Pure energy packed into a tiny package.

Ruby-crowned Kinglet Wing Flicking
Ruby-crowned Kinglet Wing Flicking Which Is Constant And A Reliable Field Mark

Ruby-crowned Kinglets are short-haul migrant winter visitors to our neighborhood. They only migrate to and from the U.S.’s south and northern Mexico to the upper regions of Canada. This is even more remarkable when you think about just how tiny they are: 3.5-4.3 in (9-11 cm), 0.2-0.3 oz (5-10 g). It is a lot of miles to fly on wings that are 6.3-7.1 in (16-18 cm) in span.

Ruby-crowned Kinglet In Holly Extreme Closeup
Ruby-crowned Kinglet With Holly Leaves For Scale

They are great visitors to have in our yard. They are in constant movement and bring bursts of energy to a sometimes otherwise dull and gray days.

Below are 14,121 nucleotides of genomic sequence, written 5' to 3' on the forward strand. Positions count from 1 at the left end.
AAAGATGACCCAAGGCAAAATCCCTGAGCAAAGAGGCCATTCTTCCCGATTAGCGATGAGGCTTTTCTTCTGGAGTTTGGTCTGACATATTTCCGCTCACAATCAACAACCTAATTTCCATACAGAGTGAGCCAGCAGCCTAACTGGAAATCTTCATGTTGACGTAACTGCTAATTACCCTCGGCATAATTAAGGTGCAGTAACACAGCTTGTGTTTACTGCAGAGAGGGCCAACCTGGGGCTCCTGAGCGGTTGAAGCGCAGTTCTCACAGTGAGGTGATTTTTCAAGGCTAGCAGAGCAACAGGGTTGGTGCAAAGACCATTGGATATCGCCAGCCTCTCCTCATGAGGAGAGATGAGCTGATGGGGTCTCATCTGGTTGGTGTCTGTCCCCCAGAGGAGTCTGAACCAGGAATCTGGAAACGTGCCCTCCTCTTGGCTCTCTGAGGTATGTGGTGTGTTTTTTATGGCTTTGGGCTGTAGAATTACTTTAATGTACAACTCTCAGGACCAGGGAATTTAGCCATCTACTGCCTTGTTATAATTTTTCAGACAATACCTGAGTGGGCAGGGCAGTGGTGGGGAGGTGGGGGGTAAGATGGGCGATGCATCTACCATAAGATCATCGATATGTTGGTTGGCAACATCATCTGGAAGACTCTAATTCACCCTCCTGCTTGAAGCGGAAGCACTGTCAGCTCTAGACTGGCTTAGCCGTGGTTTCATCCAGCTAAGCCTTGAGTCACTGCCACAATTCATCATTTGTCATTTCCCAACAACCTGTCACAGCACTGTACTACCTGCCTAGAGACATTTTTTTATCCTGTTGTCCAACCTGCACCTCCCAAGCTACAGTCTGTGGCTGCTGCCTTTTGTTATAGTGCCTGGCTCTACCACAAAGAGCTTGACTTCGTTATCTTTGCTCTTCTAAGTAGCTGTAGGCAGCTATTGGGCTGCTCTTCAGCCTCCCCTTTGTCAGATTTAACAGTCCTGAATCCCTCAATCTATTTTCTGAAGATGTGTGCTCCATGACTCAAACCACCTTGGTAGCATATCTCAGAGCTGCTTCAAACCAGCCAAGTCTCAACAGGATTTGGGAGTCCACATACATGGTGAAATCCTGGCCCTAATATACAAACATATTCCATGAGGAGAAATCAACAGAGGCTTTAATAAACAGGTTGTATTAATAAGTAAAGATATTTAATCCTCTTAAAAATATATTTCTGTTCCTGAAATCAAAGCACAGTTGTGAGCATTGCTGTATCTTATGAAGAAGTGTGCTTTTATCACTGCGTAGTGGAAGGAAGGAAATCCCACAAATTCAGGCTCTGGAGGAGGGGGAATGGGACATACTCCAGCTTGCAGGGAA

And, if the males are agitated, they bring a pop of ruby color. They most common cause of the agitation is an intruder into his territory. These frequent territorial disputes make them the ‘hummingbirds of winter’. They put on frantic displays of intimidation and sometimes outright wrestling matches that take them to the ground. As fierce as it seems, I’ve never seen a bad injury or fatality. The intruder moves on to the next insect laden tree, bush, or shrub and like hummingbirds uses quickness and agility as a prime defense.

In a bit of environmental good news, these little birds are holding their own numbers wise. Their wide use of habitats and food sources helps them adapt to most human disturbances. They also respond very well to the simple backyard conservation actions that move a yard from manicured lawn to health ecosystem.

Photography Note: All of these shots were taken with an Olympus OMD EM1x & mZuiko 150-400F4.5 1.25 TC. They mobility of this kit allows me to chase these high energy birds and to use the 1000mm reach handheld to get close.

Leave a Reply